Five Things Members Say About Being Members of AFP
When we talk to people about what they get out of being members of AFP, we hear a wide range of answers. With more than 3,000 members in Canada, and more than 30,000 members throughout the world, everyone is unique. But we decided to ask three representatives of AFP chapters in Canada to see what belonging to a large global organization means to them. Sabrina Ali, AFP Edmonton chapter president, Daphne Carter, AFP Nova Scotia Chapter president, and Adam Say, AFP South Eastern Ontario president were kind enough to indulge our questions. Here’s what we heard.
1. Building my network.
Connecting and building relationships with our members, colleagues, partners and others in the nonprofit sector all over the world is a feature of being an AFP member. “I really like the chance to expand my network beyond the people I work with, as well as accessing big events across the country. The ability to network in our region, nationally and internationally,” Adam Say, AFP South Eastern Ontario president, told us. “I like connecting and building relationships with our members, colleagues, partners and others in our NFP sector near and far,” says Daphne Carter, AFP Nova Scotia chapter president.
2. Further develop the breadth of my knowledge and experience.
Building new skills and sharpening others from local, national and international experts is seen as an opportunity provided by AFP. “It’s given me a really good opportunity to expand my skill set, get involved in things that wouldn't be part of my daily job, get a lot of different experience, and further develop within the sector but in a totally different way from my normal job. It’s awesome,” according to Say. “We want to ensure all of our educational sessions are inclusive, whether you are up north in Alberta or you're in Edmonton or if you just don’t want to come to an in person session,” says Sabrina Ali, AFP Edmonton Chapter president. “We want to ensure that our members are getting the full benefits of being a member, regardless of where they are located or any barrier they may face.”
3. Free stuff.
Having access to a range of resources without cost. “The professional development and education that’s available for free is one of the most important things a member can get out of AFP,” says Sabrina Ali, AFP Edmonton Chapter president. “There's so many different opportunities and different resources that basically you can find everything you need,” Say told us.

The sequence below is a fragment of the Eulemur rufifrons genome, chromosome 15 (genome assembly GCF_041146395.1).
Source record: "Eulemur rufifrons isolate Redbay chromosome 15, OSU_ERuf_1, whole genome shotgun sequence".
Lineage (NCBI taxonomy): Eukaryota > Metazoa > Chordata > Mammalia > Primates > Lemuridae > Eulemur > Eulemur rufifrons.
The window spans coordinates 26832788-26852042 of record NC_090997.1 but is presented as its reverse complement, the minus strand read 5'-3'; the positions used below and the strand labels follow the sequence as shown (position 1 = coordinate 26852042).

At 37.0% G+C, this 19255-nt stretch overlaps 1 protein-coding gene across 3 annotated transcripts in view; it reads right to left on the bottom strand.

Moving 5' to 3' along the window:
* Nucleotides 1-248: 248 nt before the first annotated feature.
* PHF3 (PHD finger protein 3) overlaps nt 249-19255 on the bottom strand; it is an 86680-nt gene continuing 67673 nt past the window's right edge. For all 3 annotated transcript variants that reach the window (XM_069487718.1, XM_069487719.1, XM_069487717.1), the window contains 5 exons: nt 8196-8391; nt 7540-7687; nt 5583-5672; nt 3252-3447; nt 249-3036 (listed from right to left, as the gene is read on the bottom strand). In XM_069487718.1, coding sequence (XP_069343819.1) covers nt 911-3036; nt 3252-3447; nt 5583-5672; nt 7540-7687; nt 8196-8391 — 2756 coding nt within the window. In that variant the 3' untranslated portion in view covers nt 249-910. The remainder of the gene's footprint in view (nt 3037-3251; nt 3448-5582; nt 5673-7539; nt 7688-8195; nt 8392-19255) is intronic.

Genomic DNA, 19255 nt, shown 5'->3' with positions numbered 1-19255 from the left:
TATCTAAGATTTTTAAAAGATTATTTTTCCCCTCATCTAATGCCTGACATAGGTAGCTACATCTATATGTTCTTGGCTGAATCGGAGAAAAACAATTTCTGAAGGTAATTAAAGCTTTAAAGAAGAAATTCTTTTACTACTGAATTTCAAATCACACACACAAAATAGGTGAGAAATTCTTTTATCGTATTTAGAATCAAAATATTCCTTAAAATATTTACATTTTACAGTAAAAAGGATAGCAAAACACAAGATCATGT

4. It’s helped build my career.
AFP is seen, especially at the chapter level, to support members in their professional development. And to understand what our chapter members need, not to dictate to our members what we think that they need. “When I first started in fundraising, AFP was the place where I learned the basics of fundraising. I owe a lot to AFP for helping to build my career,” says Ali. “There are a lot of new resources being added all the time. AFP is trying really hard to find those value added pieces that work for you wherever you're at in your career,” according to Say. “They are working at finding things that work for you.”
5. Advancing our sector with one voice.
For charities of any size, it’s important there’s one voice to make those in government and the general public aware of the importance our sector holds for our economy and communities. For our donors and funders, AFP is seen to add a level of integrity and ethics that validates the profession. “Having a national organization coordinating our partner organizations and speaking on behalf of our sector in once voice is vital to ensuring the success of the Canadian charitable sector,” says Carter.
If you’d like to read about the “official” benefits of AFP membership, check out Placing Value on AFP Membership, published in Advancing Philanthropy in January 2018.